Ten years pass. Anju (now played by Kyoko Kagawa) still dreams of reuniting with her family, while Zushio (now played by Yoshiaki Hanayagi) hardens and turns cruel to other slaves. When a new slave girl from Sado island is captured, she sings a song of grief that mentions Zushio and Anju. When Anju hears this she realizes it was a song her mother sang, which became popular on Sado island. She now wishes to escape more than ever, but Zushio refuses until they are ordered to dispose of the body of the dying Namiji.
There, reminded of earlier times with their mother, Zushio agrees to escape. Anju says she will stall the guards as long as he takes Namiji, who was to be left to die in the woods. When the guards discover Zushio is gone, they have an old woman watch Anju as they pursue him. The old woman allows Anju to tie her up so she can escape, but Anju drowns herself in a nearby lake so she cannot be forced to betray her brother. Her death scene, which seems unnatural to modern sensibilities, is nonetheless very moving – shot from behind, as Anju slowly descends in the misty lake.
What makes this whole passage work so well is not only that it’s beautifully staged, acted, and shot, but that it is an almost moment by moment (if not exact shot by shot) recapitulation of the earlier passage where the children camp out with their mother and Ubatake before the priestess betrays them to the slavers. This allows the viewer to not only understand what Zushio is feeling when Anju reminds him of the earlier moment, but literally evoke its imagery along with it.
In both passages the duo is in the wild, they break branches from a tree – with Zushio aiding his weaker sister. Earlier, the family heard the calls of wolves, but now the siblings hear the song of their mother. There is a bit of confused logic in the scene when Anju refuses to run with her brother, claiming she’ll slow him down, but then insists he take the ill Namiji. Even so, that can be rationalized as part of Anju’s humanistic bent, as well as her following the dictates of her father’s teachings, something which this scene reawakens in Zushio.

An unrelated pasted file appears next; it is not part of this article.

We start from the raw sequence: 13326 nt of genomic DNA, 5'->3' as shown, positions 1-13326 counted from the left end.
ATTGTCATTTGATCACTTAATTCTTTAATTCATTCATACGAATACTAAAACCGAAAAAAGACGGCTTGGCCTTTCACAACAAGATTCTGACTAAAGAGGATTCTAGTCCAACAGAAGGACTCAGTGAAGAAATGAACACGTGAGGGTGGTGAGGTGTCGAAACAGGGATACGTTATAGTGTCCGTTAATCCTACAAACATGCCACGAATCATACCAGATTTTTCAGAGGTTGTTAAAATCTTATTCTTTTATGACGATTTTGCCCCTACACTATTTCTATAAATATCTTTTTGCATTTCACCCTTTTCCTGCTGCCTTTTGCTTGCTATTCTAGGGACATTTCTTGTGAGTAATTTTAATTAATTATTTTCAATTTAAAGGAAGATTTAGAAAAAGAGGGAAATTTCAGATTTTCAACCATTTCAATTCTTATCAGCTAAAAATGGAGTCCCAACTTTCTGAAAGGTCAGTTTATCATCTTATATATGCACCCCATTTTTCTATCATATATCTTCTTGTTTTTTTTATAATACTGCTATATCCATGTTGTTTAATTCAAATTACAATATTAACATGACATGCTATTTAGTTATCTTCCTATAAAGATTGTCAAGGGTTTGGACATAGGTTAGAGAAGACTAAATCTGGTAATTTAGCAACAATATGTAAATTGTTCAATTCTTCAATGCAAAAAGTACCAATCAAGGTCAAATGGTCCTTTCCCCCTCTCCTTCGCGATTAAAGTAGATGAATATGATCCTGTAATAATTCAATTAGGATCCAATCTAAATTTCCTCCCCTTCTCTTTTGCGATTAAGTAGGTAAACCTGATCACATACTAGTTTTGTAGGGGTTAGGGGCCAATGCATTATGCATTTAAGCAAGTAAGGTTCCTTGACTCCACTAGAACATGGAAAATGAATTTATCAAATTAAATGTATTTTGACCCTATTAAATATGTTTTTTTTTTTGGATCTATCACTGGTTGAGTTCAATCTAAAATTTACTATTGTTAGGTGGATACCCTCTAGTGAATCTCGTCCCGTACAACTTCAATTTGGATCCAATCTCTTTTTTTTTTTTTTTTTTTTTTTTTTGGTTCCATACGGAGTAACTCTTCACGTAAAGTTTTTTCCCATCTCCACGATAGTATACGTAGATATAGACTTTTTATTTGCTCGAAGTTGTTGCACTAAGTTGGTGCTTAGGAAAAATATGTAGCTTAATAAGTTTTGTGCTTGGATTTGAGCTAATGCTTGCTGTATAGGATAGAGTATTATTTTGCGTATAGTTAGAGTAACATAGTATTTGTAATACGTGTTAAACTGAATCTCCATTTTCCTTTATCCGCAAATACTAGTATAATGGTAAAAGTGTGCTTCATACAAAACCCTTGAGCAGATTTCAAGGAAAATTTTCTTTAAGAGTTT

Having seen her brother ‘return’ to himself, Anju’s suicide takes on a more noble ring to it, especially considering that her society did not frown upon the practice. Also, the fact that the death scene is one long shot from behind heightens the tension the viewer feels because a) it takes a while for Anju to descend, and b) we never get to see her face and the horror she must be feeling. Imagining it is more terrifying than showing it.
Meanwhile, Zushio takes refuge in a nearby Imperial temple, where the local priest, his old mentor Taro, now bald, resides. There he aids Namiji with some medicine, and tells Zushio that his quest to free the slaves is likely doomed, for Taro had failed years earlier. Whereas Taro is shown as nothing but kind, he is also implicitly indicted as a benign enabler of the corrupt system of slavery. Indeed, Buddhism’s whole idea of simply “being” is shown as a cowardly reaction to evil. Taro sums up his benign complicity with this warning to Zushio: ‘Humans have little sympathy for things that don’t directly concern them. They’re ruthless. Unless those hearts can be changed, the world you dream of cannot come true.’
Through a series of coincidences, Zushio makes it to Kyoto. There, he’s befriended by the local Imperial head, Prime Minister Morozane Fujiwara (Ken Mitsuda), who makes him governor of Tango province, where the Sansho manor lies. Ironically, the PM only listens to Zushio because of his past status and connection to his own clan. Before this was revealed to him, Zushio was just another peasant he ignored.
In his new post, Zushio immediately bans slavery on government and private lands – for Sansho’s manor is private property, and he only runs it for the Imperial Minister of the Right, who also resides in Kyoto. When Sansho refuses Zushio’s orders, and has his overlords take down the governor’s decrees, Zushio arrests and bans Sansho from the province, freeing the slaves, who burn down the manor house, and joy at their freedom. Zushio, however, learns that both his sister and father, whom he has not seen for sixteen years, are dead.
Initially, Zushio’s advisors feel that his edict will hurt him, but after banishing Sansho they grow a deep respect for him. They are crushed when he resigns his post in order to travel to Sado island to find his mother. He finds a courtesan with the same alias his mother used, but she is too young. He then comes upon a beach where he has learnt his mother was killed in a tsunami two years earlier. He wanders until he finds an old blind woman singing the Zushio and Anju song. He realizes it is his mother, who rejects him as a trickster, but is then convinced he has returned.